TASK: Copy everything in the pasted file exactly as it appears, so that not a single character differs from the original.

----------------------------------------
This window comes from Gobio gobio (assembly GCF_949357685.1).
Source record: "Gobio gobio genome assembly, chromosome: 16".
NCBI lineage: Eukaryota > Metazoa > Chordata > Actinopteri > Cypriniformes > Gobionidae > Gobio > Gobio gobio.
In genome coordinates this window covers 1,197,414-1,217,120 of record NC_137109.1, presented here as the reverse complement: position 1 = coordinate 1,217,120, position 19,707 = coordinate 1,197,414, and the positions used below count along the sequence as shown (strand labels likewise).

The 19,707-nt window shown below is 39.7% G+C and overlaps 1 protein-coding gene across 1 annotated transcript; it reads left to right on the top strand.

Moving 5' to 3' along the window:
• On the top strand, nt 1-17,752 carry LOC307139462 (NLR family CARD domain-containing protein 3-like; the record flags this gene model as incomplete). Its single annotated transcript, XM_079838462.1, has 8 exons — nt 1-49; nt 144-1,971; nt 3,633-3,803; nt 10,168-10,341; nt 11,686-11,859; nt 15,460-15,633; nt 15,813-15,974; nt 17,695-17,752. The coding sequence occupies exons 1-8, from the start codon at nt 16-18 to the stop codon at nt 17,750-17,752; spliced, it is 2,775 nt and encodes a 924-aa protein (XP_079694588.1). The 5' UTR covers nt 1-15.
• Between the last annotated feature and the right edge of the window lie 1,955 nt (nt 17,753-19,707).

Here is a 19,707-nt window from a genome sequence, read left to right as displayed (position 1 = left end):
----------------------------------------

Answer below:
This window comes from Gobio gobio (assembly GCF_949357685.1).
Source record: "Gobio gobio genome assembly, chromosome: 16".
NCBI lineage: Eukaryota > Metazoa > Chordata > Actinopteri > Cypriniformes > Gobionidae > Gobio > Gobio gobio.
In genome coordinates this window covers 1,197,414-1,217,120 of record NC_137109.1, presented here as the reverse complement: position 1 = coordinate 1,217,120, position 19,707 = coordinate 1,197,414, and the positions used below count along the sequence as shown (strand labels likewise).

The 19,707-nt window shown below is 39.7% G+C and overlaps 1 protein-coding gene across 1 annotated transcript; it reads left to right on the top strand.

Moving 5' to 3' along the window:
• On the top strand, nt 1-17,752 carry LOC307139462 (NLR family CARD domain-containing protein 3-like; the record flags this gene model as incomplete). Its single annotated transcript, XM_079838462.1, has 8 exons — nt 1-49; nt 144-1,971; nt 3,633-3,803; nt 10,168-10,341; nt 11,686-11,859; nt 15,460-15,633; nt 15,813-15,974; nt 17,695-17,752. The coding sequence occupies exons 1-8, from the start codon at nt 16-18 to the stop codon at nt 17,750-17,752; spliced, it is 2,775 nt and encodes a 924-aa protein (XP_079694588.1). The 5' UTR covers nt 1-15.
• Between the last annotated feature and the right edge of the window lie 1,955 nt (nt 17,753-19,707).

Here is a 19,707-nt window from a genome sequence, read left to right as displayed (position 1 = left end):